MICROSCOPY Vol.47▶No.2 2012
â– Feature Article: Morphology of Biological Clocks

The Mammalian Circadian Center Captures Environmental Time and Time Length

Yasufumi Shigeyoshi, Mamoru Nagano, Koh-hei Masumoto and Satoshi Koinuma

Abstract: The suprachiasmatic nucleus is the center of the mammalian circadian clock which is located in adjacent to the third ventricle and directly above the optic chiasm. The circadian rhythm has been modeled as a limit cycle which accounts for the behavior of the multiple circadian oscillators in the SCN. The light exposure shifts the circadian rhythm of the SCN via the induction of Per1/Per2. The anatomical fact that a light responsive region coexists with the light unresponsive region in the SCN leads to the jet lag syndrome after an abrupt shift of light-dark (LD) cycle; The slow shift of the light unresponsive region makes the desynchrony between the environmental LD cycle and the circadian rhythm in the central clock. Further, observations suggest that the SCN measures and stores the information of the day length by modulating the regional phase differences in the SCN.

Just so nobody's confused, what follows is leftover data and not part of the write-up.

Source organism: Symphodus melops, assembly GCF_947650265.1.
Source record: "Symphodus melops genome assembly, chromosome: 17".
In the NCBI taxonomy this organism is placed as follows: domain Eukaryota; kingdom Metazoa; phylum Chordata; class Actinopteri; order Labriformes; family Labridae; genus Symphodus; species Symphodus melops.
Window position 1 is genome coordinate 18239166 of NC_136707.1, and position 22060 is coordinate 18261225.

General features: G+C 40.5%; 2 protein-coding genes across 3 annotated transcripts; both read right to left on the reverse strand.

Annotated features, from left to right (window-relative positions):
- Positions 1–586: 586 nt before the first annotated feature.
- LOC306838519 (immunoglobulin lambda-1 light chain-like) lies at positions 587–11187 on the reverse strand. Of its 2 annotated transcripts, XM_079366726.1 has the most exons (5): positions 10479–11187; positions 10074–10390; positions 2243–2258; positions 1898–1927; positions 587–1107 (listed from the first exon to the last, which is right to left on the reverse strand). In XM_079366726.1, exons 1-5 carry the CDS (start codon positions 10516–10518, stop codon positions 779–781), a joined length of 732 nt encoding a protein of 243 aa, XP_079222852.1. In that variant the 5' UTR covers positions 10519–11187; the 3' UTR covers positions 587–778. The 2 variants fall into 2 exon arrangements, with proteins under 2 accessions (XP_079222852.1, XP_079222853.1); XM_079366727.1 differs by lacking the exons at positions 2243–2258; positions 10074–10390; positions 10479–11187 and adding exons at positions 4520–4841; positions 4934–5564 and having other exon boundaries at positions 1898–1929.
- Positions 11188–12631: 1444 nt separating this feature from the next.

Key words: Circadian rhythm, Internal clock, suprachiasmatic nucleus, jet lag, phase wave